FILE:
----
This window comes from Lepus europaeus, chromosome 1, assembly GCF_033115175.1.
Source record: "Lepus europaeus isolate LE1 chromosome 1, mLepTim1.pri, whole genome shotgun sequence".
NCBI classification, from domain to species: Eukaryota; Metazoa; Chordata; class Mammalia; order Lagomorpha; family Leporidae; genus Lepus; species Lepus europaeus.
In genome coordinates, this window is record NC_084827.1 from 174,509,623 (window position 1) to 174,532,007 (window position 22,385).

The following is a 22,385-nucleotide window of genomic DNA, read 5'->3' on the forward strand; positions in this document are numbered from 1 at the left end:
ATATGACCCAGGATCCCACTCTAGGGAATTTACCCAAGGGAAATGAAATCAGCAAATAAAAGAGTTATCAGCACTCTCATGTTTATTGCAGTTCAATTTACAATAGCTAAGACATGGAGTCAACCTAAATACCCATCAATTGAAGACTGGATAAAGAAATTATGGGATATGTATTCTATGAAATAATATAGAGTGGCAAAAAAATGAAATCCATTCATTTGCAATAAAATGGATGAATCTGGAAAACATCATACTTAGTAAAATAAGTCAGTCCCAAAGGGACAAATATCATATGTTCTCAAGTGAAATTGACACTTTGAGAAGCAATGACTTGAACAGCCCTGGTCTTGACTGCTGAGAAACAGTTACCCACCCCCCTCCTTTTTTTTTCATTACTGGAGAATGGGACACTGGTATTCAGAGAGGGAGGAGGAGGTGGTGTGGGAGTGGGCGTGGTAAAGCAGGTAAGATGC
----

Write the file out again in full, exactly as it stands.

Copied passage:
This window comes from Lepus europaeus, chromosome 1, assembly GCF_033115175.1.
Source record: "Lepus europaeus isolate LE1 chromosome 1, mLepTim1.pri, whole genome shotgun sequence".
NCBI classification, from domain to species: Eukaryota; Metazoa; Chordata; class Mammalia; order Lagomorpha; family Leporidae; genus Lepus; species Lepus europaeus.
In genome coordinates, this window is record NC_084827.1 from 174,509,623 (window position 1) to 174,532,007 (window position 22,385).

The following is a 22,385-nucleotide window of genomic DNA, read 5'->3' on the forward strand; positions in this document are numbered from 1 at the left end:
ATATGACCCAGGATCCCACTCTAGGGAATTTACCCAAGGGAAATGAAATCAGCAAATAAAAGAGTTATCAGCACTCTCATGTTTATTGCAGTTCAATTTACAATAGCTAAGACATGGAGTCAACCTAAATACCCATCAATTGAAGACTGGATAAAGAAATTATGGGATATGTATTCTATGAAATAATATAGAGTGGCAAAAAAATGAAATCCATTCATTTGCAATAAAATGGATGAATCTGGAAAACATCATACTTAGTAAAATAAGTCAGTCCCAAAGGGACAAATATCATATGTTCTCAAGTGAAATTGACACTTTGAGAAGCAATGACTTGAACAGCCCTGGTCTTGACTGCTGAGAAACAGTTACCCACCCCCCTCCTTTTTTTTTCATTACTGGAGAATGGGACACTGGTATTCAGAGAGGGAGGAGGAGGTGGTGTGGGAGTGGGCGTGGTAAAGCAGGTAAGATGC